Don't Argue - Ask Questions
art of creating winning outcomes for everyone involved
As the saying goes "It takes two to tango."
Well, it also takes two to argue. It is impossible to have an
argument with someone if they don't participate. If your goal
is to reach a solution and create a win/win outcome, arguing
isn't the route to take. Instead the best way to reach a collaborative
conclusion is to ask questions.
We are taught to ask questions in coaching so
the other person can hear in their own words the solutions.
In fact it is said that coaches do not ask questions so they
can hear the answer, but so the client can hear the answer.
Questions allow the person to take ownership and responsibility
for the solution. Although there are times, when coaching a
client, that I already know the answer. It is more powerful
to allow my client to come to it on their own in their own words.
The same works in an argument. If all you want to do is argue,
questioning isn't likely to be helpful. If you want to co-create
a solution questioning can assist in creating a solution that
will be agreeable to both parties.
As an adjunct faculty member at a local University,
I find that it is useless to argue or try to reason with students
when talking with them about their grades. The student always
begins the conversation believing I am wrong and they are right
. . . the foundation to arguments. By asking simple questions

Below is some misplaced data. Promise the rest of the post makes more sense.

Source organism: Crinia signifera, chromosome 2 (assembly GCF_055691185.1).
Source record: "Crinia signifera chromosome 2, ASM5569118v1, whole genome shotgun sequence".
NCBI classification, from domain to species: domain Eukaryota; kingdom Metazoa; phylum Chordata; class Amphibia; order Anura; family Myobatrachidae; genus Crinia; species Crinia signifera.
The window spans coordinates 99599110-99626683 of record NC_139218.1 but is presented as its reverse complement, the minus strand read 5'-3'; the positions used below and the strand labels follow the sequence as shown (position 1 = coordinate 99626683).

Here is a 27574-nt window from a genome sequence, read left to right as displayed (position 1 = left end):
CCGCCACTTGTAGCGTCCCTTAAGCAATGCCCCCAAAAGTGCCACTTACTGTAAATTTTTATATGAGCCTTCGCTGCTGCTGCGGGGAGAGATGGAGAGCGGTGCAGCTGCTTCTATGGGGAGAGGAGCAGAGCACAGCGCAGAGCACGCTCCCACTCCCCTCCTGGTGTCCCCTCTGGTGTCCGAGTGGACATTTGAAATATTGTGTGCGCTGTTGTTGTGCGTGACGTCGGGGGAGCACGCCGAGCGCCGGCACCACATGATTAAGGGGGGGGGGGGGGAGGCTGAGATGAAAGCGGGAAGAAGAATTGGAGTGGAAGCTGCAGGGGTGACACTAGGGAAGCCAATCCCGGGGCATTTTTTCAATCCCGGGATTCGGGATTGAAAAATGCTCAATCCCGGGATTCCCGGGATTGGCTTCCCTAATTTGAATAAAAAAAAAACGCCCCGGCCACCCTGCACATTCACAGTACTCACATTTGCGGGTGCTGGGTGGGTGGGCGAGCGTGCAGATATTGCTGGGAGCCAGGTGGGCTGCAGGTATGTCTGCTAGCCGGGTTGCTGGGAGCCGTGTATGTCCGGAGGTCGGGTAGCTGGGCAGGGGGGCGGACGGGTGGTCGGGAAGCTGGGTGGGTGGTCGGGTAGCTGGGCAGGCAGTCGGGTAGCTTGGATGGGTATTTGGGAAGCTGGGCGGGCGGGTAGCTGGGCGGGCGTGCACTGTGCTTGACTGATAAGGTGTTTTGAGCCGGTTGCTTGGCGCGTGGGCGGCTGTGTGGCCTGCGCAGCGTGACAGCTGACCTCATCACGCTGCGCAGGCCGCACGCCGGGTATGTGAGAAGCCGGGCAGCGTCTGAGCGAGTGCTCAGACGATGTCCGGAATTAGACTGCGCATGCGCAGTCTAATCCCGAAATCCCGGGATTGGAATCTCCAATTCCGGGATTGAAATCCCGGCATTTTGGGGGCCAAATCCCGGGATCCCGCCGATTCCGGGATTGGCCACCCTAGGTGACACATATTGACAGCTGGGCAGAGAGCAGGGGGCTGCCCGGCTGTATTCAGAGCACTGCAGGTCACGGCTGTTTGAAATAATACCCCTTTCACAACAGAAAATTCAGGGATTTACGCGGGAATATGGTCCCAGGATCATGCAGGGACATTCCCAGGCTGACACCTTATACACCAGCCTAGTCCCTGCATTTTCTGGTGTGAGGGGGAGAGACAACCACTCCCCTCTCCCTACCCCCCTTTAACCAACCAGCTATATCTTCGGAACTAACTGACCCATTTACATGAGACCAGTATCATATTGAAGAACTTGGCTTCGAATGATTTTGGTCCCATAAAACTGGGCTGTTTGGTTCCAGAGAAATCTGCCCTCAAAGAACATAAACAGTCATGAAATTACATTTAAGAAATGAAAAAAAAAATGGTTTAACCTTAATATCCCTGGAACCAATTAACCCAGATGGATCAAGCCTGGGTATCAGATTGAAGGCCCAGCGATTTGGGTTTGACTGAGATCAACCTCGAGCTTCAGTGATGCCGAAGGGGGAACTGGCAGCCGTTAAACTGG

such as "What do you think your grade should be?"
or "If you were the professor how would you grade the paper?"
the student begins to see the problem from a different perspective.
Most of the time the conversation ends with the student accepting
the grade or at least understanding why they earned it. Questioning
allows them to work through the problem and think about it in
a different way.
I find this process helpful anytime there is conflict.
I found the process of asking questions to be extremely valuable
when making a custom order at my local hardware store. I had
followed the directions in the electrical department that advised
me to take my custom order to the cashier and they would place
the order, bill me and arrange for shipping. When I did that,
the cashier was completely confused and called Gloria the head
cashier over. Gloria proceeded to tell me that I was wrong and
I would have to go to another department to place the order.
I showed Gloria the instructions, but it was clear she wasn't
interested. Instead of arguing with her, I started asking questions.
I started with the most important one, "Gloria, how are
we going to resolve this?" I stayed calm and focused on
the goal to get the order placed. Gloria wasn't happy about
helping me. However, in the end I got what I wanted without
arguing about it. Questions helped Gloria and I stay focused
Unless you just want to have a good argument,
avoid defending your position and focus on asking questions.
Questions take the heat out of the situation and allow both
parties to view the problem from a different perspective. Even
if you know the answer, the other person will be more open to
the solution if they are allowed to discover it on her or his
Coach Rachelle Disbennett-Lee, PhD provides daily motivation,
information and inspiration to thousands of busy self development
enthusiast who want to stay focused and on track to their goals
through her award winning e-zine 365 Days of Coaching. For a
free report, "The Power of Daily Action - How to create
more Wealth, Health and Happiness by Tapping Into the Power
of Daily Action" go to http://www.365daysofcoaching.com/daily_action.htm.
2006 True Direction, Inc.